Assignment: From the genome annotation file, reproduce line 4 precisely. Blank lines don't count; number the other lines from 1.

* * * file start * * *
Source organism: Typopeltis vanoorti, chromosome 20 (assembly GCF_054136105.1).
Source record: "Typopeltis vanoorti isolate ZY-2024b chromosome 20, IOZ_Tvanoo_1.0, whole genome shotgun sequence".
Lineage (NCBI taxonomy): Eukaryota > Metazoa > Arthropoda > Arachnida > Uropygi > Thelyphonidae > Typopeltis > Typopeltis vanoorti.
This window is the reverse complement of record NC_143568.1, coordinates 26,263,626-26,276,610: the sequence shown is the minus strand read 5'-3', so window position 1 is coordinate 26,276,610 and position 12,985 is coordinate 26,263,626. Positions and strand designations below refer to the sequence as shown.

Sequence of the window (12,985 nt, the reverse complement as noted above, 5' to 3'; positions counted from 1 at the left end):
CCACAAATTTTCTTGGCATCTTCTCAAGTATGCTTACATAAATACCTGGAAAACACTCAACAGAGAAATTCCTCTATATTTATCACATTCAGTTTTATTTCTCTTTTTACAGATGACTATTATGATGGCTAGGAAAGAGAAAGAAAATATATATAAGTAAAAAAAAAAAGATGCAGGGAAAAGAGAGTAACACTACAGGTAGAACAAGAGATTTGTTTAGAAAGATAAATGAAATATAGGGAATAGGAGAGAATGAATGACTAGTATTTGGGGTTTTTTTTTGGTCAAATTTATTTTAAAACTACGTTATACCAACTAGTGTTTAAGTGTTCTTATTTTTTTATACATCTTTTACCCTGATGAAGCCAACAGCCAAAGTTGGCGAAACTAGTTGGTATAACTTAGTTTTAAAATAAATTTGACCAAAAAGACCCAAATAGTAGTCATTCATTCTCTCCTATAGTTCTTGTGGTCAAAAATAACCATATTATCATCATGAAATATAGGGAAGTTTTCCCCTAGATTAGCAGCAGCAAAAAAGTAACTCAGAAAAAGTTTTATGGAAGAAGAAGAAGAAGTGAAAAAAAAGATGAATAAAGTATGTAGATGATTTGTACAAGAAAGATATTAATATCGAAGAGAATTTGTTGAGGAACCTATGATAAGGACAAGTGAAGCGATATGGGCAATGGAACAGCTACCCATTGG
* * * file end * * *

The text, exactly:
This window is the reverse complement of record NC_143568.1, coordinates 26,263,626-26,276,610: the sequence shown is the minus strand read 5'-3', so window position 1 is coordinate 26,276,610 and position 12,985 is coordinate 26,263,626. Positions and strand designations below refer to the sequence as shown.